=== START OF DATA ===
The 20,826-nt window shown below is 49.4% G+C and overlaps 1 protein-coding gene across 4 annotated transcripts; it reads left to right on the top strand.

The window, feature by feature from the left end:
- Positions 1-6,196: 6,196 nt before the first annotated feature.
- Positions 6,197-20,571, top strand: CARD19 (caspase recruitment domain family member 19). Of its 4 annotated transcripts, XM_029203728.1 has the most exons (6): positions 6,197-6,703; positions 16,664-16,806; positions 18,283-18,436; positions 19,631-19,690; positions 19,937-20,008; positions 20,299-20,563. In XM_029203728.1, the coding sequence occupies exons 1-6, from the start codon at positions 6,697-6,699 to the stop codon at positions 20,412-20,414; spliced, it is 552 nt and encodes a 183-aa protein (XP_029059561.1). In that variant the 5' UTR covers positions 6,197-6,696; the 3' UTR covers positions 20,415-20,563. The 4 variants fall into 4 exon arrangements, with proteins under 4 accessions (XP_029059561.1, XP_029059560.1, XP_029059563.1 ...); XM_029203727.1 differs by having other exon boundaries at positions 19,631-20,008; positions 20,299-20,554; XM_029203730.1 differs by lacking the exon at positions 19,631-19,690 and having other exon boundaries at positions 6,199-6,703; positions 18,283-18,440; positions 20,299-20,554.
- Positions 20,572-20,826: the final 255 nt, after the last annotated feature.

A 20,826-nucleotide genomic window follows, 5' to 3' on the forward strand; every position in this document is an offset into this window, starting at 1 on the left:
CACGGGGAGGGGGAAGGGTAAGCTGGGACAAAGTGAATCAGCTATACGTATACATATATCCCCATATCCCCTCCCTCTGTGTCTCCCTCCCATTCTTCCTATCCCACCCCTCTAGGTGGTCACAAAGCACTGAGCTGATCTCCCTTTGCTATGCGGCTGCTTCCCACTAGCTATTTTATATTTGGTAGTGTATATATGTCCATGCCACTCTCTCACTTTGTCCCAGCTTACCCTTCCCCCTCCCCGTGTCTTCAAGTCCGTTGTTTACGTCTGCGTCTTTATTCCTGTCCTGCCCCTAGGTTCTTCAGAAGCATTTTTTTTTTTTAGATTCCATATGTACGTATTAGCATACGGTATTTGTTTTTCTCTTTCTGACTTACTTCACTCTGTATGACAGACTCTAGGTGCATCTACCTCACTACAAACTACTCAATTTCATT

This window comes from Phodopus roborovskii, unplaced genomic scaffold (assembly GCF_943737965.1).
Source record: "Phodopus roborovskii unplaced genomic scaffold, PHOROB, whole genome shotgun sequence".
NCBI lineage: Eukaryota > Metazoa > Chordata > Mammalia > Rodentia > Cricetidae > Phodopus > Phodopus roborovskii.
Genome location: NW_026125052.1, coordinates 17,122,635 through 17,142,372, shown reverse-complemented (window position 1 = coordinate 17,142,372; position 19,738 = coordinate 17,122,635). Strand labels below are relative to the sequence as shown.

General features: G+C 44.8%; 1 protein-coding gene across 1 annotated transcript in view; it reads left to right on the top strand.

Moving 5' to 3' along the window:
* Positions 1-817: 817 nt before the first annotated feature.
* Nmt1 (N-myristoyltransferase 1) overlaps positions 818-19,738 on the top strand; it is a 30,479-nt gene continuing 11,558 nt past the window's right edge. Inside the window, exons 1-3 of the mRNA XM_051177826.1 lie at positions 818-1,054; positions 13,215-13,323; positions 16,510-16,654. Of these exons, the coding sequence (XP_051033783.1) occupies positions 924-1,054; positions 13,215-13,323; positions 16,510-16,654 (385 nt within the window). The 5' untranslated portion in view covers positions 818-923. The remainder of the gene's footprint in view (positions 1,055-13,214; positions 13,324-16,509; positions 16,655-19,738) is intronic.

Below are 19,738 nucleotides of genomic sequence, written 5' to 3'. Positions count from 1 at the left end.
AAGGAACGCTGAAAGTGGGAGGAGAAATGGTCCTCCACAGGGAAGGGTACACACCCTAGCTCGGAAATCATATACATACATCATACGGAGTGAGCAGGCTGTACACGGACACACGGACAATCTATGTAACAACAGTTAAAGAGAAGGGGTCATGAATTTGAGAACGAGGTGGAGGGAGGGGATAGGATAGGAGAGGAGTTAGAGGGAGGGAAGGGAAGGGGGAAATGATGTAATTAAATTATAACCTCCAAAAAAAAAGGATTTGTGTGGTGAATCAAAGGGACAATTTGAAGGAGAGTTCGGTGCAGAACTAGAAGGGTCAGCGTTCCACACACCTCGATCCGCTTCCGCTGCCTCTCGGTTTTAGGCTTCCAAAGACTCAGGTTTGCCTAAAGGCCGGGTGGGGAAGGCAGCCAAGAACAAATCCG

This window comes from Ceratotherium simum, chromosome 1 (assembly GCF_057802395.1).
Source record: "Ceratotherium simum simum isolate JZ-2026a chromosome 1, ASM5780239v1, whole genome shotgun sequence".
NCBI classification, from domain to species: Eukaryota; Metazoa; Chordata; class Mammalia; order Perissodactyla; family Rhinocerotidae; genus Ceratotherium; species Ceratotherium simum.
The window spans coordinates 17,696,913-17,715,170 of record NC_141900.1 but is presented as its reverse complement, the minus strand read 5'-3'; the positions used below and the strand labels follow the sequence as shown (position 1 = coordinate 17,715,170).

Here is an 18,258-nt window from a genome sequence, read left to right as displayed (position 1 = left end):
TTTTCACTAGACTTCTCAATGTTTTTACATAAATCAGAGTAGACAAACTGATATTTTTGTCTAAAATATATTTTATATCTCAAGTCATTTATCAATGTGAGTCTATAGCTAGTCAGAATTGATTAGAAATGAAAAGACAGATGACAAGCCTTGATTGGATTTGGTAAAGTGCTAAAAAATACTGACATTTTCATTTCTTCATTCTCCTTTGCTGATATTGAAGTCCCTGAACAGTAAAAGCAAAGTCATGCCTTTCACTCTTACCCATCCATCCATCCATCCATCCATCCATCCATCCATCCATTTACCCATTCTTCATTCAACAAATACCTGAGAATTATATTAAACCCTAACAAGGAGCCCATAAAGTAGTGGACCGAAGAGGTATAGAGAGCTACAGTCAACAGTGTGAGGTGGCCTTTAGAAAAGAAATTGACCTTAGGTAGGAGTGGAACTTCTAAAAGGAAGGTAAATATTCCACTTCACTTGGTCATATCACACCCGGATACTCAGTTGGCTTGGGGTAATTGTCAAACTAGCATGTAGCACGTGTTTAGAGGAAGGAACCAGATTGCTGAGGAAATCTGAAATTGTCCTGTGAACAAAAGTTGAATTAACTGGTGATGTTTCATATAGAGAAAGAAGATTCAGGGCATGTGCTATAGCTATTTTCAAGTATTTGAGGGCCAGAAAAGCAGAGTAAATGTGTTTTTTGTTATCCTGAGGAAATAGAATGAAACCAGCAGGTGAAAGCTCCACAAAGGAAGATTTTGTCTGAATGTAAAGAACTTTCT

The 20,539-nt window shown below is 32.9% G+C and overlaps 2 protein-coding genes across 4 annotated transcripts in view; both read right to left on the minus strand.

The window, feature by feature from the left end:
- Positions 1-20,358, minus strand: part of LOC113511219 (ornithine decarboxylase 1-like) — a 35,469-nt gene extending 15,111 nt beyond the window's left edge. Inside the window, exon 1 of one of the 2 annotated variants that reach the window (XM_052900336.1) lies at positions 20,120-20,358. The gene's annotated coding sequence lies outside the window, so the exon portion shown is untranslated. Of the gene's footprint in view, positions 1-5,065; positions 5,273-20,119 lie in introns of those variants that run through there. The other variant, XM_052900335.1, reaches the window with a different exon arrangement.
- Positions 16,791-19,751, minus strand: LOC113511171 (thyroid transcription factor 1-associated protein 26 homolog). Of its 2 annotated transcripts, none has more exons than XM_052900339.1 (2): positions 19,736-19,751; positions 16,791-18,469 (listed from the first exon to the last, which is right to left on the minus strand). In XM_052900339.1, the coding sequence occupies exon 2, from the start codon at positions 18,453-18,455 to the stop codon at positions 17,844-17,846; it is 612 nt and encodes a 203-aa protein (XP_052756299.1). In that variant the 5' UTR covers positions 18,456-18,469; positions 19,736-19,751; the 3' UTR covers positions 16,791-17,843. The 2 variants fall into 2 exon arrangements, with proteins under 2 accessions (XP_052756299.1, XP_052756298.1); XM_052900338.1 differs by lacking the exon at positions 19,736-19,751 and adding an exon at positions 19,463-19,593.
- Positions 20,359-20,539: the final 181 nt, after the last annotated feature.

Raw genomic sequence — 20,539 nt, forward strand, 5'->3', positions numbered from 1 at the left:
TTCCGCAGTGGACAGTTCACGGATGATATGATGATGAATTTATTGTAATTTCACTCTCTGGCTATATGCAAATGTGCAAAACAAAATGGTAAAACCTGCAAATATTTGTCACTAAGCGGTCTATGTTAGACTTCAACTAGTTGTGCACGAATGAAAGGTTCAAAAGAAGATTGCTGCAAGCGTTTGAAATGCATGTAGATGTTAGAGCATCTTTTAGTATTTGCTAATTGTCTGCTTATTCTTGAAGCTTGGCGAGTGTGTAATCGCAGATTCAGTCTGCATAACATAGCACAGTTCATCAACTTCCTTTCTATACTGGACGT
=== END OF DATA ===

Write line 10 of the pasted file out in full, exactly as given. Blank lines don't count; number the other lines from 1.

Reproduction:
NCBI lineage: Eukaryota > Metazoa > Chordata > Mammalia > Rodentia > Cricetidae > Phodopus > Phodopus roborovskii.